If you just can’t ditch that vital piece of software that only runs on XP, you finally have a secure alternative: ReactOS. Clive Webster shows you how to use this open-source XP clone
If you have a favourite bit of software that only works on Windows XP, help is at hand. Clive Webster reveals the secure XP alternative
MANY PEOPLE STILL view Windows XP as Microsoft’s crowning glory, the pinnacle of PC operating systems, the perfect balance between simplicity, reliability and flexibility. Some people just need to use XP because a vital or favourite piece of software was never updated to run on anything else, and even the Compatibility Modes of later Windows versions couldn’t help. Whichever camp you’re in, there is one significant flaw: Windows XP no longer receives security updates. XP is therefore a sitting duck for hackers, leading to many XP users running their PCs in total isolation – no internet, no USB drives, no chance of ingress for any malicious software. Obviously that’s a pain, so here’s an alternative: ReactOS.
At the time of writing, the latest stable release of ReactOS is 0.4.7, which tells you something quite important about its current state: this is alpha software. As such, the list of compatible hardware is limited, the installation options are fairly specific and some features may not work. Even worse, we found that version 0.4.7 doesn’t have the required SSL certificate to allow it to access its own ‘Applications Manager’ app store.
We instead used one of the ‘nightly builds’, a release that is a bit further down the development road and has a functional Applications Manager, but which may not be as stable or reliable. You can download the stable release from www.reactos.com/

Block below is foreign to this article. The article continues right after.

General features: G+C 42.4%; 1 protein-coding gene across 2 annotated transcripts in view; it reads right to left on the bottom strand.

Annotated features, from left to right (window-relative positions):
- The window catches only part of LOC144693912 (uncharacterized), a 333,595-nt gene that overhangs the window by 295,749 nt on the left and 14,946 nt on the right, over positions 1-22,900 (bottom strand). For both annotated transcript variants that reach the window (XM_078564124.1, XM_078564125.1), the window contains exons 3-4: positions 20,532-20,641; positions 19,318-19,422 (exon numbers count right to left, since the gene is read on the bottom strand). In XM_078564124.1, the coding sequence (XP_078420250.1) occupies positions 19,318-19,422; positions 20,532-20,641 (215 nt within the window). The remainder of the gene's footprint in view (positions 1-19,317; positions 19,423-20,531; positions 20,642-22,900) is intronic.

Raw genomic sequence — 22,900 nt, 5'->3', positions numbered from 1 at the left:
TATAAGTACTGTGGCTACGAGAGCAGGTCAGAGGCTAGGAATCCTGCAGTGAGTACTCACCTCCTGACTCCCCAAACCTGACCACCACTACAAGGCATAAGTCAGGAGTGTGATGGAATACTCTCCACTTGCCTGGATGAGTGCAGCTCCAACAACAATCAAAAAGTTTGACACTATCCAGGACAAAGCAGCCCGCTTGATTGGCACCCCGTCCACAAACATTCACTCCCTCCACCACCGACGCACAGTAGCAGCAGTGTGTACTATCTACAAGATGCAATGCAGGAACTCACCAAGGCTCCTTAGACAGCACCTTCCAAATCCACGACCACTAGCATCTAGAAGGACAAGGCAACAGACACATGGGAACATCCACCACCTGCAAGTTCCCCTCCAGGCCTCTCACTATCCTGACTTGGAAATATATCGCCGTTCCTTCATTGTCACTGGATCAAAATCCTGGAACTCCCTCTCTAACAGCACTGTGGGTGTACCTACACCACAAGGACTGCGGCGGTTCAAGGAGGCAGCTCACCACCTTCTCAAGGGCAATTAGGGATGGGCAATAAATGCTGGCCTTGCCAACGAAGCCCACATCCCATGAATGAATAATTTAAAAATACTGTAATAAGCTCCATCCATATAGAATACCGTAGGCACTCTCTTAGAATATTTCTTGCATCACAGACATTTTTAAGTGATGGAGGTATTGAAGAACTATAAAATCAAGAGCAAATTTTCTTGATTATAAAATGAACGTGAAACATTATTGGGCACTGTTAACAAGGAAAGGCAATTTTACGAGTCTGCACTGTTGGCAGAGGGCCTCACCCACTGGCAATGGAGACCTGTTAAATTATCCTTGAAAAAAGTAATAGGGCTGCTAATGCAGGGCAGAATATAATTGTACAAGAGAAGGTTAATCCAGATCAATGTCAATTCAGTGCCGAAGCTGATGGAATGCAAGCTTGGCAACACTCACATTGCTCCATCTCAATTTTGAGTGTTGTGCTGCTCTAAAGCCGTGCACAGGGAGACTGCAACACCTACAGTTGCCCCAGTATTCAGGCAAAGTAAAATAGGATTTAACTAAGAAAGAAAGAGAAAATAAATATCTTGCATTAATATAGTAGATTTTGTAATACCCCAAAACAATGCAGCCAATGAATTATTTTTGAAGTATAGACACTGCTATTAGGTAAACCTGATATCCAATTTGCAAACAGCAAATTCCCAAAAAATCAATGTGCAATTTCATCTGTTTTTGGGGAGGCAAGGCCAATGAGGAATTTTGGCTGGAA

download if you prefer to install your software manually; alternatively, download the latest build from www.reactos.com/getbuilds –we used the msvc-win version of ReactOS 0.4.9-dev-50 for this guide (the gcc-lin version is for use on Linux PCs). The file downloads as a 7z compressed file, so use WinRAR (www.rarlab.com) or 7-Zip (www.7-zip.
org) to uncompress the ISO file. Borrowing from Linux habits, there is a Live CD version of ReactOS which runs the OS from a CD, allowing you to test the look and feel of ReactOS without risking your data. The Boot CD, meanwhile, will wipe your hard disk to install ReactOS. However, running any OS from a CD makes it rather sluggish. Currently the Live CD version doesn’t have the ability to actually install ReactOS, so we would instead suggest installing the Boot CD version on a virtual machine rather than using the Live CD.
We’ll first take you through creating a virtual machine to test ReactOS, then discuss how to install ReactOS for real on an actual computer. A virtual machine is essentially a fake computer run entirely in software on your main PC, borrowing some of that ‘host’ PC’s hardware. We’ve detailed how to use VirtualBox in previous issues, but there are a few odd settings when creating your virtual machine. Download and install VirtualBox from